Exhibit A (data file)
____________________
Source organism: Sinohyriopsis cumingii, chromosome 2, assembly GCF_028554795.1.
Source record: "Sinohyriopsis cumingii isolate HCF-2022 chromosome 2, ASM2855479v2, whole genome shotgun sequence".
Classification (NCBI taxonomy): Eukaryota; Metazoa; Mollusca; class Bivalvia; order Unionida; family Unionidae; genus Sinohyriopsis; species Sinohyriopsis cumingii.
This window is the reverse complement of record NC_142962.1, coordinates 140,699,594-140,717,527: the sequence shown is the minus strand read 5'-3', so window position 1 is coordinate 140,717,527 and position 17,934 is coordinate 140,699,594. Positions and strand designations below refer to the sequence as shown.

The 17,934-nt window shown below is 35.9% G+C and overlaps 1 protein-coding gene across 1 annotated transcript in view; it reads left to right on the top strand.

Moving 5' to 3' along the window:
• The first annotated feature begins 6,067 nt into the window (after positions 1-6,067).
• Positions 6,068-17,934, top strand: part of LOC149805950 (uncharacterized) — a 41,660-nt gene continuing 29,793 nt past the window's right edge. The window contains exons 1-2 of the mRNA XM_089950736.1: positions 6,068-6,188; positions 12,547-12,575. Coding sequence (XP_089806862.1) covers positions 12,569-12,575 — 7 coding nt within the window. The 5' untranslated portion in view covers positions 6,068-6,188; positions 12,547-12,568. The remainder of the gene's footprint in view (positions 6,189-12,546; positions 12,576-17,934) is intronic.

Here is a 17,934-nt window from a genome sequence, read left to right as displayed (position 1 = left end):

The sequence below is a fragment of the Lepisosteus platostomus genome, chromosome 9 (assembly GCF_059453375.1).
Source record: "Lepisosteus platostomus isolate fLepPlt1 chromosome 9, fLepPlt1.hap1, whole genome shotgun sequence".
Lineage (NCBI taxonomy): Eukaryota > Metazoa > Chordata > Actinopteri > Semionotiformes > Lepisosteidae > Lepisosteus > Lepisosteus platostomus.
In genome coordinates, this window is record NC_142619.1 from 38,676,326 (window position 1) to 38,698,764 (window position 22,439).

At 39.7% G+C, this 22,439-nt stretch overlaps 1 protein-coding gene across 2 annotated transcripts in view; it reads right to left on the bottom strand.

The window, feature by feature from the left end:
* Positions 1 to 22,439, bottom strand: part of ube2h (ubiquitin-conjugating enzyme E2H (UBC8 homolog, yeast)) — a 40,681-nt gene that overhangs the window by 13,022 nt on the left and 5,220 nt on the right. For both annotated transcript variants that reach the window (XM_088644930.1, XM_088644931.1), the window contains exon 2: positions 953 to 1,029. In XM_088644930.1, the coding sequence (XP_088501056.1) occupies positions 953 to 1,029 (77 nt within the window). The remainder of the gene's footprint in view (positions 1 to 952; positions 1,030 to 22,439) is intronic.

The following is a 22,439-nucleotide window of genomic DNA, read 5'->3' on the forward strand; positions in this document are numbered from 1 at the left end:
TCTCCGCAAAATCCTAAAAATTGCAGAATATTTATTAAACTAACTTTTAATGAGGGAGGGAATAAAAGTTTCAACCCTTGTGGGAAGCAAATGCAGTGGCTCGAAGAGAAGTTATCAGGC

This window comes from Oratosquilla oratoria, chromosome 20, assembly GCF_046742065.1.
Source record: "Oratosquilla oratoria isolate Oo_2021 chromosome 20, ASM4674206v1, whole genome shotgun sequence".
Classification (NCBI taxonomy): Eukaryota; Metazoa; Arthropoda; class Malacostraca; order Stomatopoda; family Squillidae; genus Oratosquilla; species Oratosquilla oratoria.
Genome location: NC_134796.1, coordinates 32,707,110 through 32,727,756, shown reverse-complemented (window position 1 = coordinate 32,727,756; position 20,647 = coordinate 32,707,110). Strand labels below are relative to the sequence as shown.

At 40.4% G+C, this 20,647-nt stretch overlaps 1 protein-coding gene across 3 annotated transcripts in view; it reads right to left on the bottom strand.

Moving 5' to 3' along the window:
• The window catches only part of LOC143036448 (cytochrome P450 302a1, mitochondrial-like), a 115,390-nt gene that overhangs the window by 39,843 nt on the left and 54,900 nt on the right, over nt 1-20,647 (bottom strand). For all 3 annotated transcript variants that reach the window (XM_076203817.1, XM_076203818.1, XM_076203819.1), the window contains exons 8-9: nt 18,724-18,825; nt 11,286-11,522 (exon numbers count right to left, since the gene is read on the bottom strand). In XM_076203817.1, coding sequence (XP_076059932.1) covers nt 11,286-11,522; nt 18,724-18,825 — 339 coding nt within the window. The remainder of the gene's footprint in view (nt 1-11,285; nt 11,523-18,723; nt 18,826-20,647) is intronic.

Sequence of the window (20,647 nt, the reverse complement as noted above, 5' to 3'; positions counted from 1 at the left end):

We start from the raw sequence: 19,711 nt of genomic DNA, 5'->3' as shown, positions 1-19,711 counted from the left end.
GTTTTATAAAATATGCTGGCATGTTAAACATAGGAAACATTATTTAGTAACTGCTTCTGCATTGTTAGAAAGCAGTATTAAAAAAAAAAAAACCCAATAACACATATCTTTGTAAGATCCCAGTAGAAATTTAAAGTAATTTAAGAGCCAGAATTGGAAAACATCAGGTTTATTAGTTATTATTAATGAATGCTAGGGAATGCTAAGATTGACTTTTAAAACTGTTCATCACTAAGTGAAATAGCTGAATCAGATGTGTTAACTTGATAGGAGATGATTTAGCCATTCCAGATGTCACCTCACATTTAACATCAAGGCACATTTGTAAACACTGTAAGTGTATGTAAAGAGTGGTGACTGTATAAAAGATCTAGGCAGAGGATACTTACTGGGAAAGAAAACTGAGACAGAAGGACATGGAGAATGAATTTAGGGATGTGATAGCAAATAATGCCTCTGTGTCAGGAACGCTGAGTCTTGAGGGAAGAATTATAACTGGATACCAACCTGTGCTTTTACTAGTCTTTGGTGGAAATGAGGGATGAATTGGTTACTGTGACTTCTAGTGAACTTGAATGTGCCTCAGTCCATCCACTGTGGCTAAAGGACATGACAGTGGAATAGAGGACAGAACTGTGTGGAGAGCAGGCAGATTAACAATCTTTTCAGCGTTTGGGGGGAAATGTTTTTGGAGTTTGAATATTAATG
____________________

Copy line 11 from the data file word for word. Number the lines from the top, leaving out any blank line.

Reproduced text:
Source record: "Lepisosteus platostomus isolate fLepPlt1 chromosome 9, fLepPlt1.hap1, whole genome shotgun sequence".